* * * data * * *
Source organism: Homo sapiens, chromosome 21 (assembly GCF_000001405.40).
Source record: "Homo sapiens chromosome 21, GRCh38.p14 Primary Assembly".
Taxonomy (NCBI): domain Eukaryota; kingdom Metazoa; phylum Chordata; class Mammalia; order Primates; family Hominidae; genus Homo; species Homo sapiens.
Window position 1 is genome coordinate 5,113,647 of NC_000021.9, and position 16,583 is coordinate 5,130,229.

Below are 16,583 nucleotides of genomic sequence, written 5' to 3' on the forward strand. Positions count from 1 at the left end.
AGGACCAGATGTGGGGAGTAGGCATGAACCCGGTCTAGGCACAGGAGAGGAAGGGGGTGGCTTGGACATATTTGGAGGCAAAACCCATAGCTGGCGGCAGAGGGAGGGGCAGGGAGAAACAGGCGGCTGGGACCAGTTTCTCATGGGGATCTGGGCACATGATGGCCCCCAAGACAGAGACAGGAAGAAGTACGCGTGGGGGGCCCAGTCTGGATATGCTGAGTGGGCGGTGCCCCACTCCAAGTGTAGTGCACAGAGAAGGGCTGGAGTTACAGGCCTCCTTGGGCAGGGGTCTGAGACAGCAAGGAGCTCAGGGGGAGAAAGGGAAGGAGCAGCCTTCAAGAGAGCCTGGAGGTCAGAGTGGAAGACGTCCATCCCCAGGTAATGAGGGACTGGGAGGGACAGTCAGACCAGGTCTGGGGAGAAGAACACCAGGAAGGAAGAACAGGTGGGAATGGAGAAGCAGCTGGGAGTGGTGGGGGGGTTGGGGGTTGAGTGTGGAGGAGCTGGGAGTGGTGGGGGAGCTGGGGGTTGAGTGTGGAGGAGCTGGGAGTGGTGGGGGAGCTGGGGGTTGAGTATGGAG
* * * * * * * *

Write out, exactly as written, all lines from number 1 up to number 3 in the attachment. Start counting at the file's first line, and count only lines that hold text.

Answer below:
Source organism: Homo sapiens, chromosome 21 (assembly GCF_000001405.40).
Source record: "Homo sapiens chromosome 21, GRCh38.p14 Primary Assembly".
Taxonomy (NCBI): domain Eukaryota; kingdom Metazoa; phylum Chordata; class Mammalia; order Primates; family Hominidae; genus Homo; species Homo sapiens.